Getting to the villages of the plain by public transport requires some thoughtful logistic planning. This time we flew to Rome Ciampino, something I usually try to avoid unless someone is picking us up by car, but it was cheaper to fly, so what, we would arrive at 4 pm and I should be able to live with that and manage somehow to move further.
Which is correct until L’Aquila but not for the last stretch of our trip, getting to the village. The last bus leaving LAquila and actually stopping in the villages around the Plains themselves, and not just on the main road Statale 17 leaves the Bus terminal at 6.45 pm. So you get out of Ciampino Airport which is not blessed with a handy train station like Fiumicino, you take whatever taxi, bus to Ciampino rail station (here the timetables of the trains), you reach somehow bus station Tiburtina and get a bus of Arpa (see here) and all of this will never get you on time in L’Aquila to catch the last local bus to San Benedetto in Perillis at platform 24 at 6:45.
So you accept gratefully the invitation of your friend to sleep in Rome, get the kids stuffed with pizza, get a great girl’s night out, literally, sitting and sweating on the balcony, because you accidentally arrived in the midst of the hottest heat-wave of summer. Then you convince your kid to sleep alone in the bed generously offered by the kid of the house, instead of sticking to you like a bandaid because he cannot sleep and feels alone, get some minor disaster the day after in said friend’s house and spend the morning fixing it and then with 2 kids and 3 pieces of luggage forget about the plan to let them see at least the pillars in Saint Peter’s square and call it a day in Rome.
We even skipped the Maritozzaro near Trastevere Station (via Rolli 50, in case you are interested). The mythical maritozzaro all my friends and the taxi driver yesterday mention, making the last, real, sweet-rolls with cream. It was to hot for cream, I admit it.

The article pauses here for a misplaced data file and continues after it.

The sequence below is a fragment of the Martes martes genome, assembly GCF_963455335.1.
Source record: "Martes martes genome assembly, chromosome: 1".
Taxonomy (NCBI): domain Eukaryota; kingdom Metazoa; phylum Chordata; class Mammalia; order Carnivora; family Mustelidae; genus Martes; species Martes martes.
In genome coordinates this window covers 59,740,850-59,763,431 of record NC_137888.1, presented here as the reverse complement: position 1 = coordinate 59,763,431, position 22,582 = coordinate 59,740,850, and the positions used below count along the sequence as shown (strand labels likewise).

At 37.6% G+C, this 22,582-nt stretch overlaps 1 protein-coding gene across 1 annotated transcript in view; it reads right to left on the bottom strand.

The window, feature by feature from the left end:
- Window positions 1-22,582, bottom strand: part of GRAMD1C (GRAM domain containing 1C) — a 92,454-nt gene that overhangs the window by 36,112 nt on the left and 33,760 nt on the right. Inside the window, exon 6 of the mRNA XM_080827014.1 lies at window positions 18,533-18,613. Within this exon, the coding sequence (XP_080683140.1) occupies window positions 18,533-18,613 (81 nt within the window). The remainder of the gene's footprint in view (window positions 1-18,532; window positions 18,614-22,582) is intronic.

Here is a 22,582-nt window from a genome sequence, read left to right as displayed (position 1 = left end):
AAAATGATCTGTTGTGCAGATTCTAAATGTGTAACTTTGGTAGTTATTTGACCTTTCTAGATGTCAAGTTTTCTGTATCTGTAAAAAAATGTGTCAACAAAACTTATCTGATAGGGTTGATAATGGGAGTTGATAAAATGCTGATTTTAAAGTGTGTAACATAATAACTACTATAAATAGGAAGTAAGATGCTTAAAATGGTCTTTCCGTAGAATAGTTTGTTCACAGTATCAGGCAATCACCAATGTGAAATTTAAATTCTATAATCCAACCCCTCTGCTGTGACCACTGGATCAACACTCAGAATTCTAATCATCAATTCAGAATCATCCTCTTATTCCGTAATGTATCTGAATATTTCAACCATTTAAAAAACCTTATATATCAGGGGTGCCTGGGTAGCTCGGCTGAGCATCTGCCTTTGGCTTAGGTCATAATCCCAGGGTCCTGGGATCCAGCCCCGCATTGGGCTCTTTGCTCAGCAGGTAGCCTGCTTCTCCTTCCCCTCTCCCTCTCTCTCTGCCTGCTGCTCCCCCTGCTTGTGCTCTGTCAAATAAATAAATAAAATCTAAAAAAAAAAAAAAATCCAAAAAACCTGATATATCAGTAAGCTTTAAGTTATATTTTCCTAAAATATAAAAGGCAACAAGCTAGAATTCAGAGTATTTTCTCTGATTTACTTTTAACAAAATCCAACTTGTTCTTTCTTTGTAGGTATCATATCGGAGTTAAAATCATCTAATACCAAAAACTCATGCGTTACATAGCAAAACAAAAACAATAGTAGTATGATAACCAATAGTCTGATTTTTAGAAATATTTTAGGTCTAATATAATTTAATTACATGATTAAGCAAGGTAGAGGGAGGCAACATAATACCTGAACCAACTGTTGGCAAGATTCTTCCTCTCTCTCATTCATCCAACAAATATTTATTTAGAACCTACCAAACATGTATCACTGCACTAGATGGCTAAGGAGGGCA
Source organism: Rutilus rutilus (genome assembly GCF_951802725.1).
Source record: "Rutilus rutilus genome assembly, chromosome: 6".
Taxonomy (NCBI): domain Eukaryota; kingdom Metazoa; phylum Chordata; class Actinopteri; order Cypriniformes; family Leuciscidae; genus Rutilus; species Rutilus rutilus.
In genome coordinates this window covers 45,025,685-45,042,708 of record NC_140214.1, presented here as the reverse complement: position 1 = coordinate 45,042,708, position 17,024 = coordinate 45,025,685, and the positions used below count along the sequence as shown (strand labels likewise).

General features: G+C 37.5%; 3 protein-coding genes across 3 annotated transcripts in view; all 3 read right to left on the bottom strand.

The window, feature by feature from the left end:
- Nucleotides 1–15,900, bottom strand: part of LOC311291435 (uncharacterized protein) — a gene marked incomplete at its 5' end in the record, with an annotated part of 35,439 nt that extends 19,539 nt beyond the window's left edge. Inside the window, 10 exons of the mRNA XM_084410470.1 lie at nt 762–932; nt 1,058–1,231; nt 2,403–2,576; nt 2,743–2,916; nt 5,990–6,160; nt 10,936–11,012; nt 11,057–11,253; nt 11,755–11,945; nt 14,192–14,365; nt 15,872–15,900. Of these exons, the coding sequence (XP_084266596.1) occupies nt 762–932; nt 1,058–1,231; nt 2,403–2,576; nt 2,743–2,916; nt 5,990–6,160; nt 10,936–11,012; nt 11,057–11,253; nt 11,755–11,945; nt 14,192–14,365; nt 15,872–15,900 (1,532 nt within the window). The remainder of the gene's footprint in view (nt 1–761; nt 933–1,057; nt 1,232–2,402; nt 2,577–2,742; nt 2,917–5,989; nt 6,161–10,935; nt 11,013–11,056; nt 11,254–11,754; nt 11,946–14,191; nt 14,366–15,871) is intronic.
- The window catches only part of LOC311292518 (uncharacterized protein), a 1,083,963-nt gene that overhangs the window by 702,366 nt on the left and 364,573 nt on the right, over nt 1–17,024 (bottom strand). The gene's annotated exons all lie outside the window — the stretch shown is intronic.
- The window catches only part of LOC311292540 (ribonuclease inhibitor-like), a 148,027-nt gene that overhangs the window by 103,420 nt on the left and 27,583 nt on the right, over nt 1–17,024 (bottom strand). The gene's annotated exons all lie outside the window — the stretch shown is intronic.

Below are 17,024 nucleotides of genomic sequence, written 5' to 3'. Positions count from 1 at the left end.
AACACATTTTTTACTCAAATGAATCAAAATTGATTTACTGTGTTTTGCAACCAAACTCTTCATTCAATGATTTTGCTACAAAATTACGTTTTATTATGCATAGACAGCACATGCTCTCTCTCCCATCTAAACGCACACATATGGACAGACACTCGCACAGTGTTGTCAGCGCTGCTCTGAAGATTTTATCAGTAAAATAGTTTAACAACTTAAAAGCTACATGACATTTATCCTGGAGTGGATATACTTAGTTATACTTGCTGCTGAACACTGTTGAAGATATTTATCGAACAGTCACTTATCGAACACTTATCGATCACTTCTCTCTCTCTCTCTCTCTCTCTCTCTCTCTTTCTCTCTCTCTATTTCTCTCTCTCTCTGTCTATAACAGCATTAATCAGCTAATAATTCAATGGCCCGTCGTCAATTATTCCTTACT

At the end of the Roma-L’Aquila stretch we managed to take the bus from L’Aquila and drove through all the mountains and all the villages before we got to ours. At that point son Nr. 2 was shivering with fever, we somehow managed to air the house, fix some dinner thanks to canned beans, get him in bed, fish a paracetamol from the bottom of the purse, get him a good sweat and at 12 pm the kids were sleeping, my side of the bed was all sweated and I knew we were home.
The day after I enjoyed my favorite view on the tower of Bominaco (the village we drove through yesterday on our way) while sitting in the crisp morning light outside the temporary living unit where my mom has been relocated to a couple of years ago. Because the main reason for me to plant my quarters 5 weeks alone with the kids here, in a village half destroyed, with no other kids, no shops, no bar, no post-office and just three buses driving though it a day, was only feasible without my mom around and with her car at my disposal.
My mom, as all aging moms, tends to follow, rightly, her rhythms and schedules, but as my kid told his teacher while choosing his place in the new class for next year “I’ve gotta work to do and cannot be distracted by a chatting mate”, I came because I’ve gotta work to do. Or so I thought before leaving.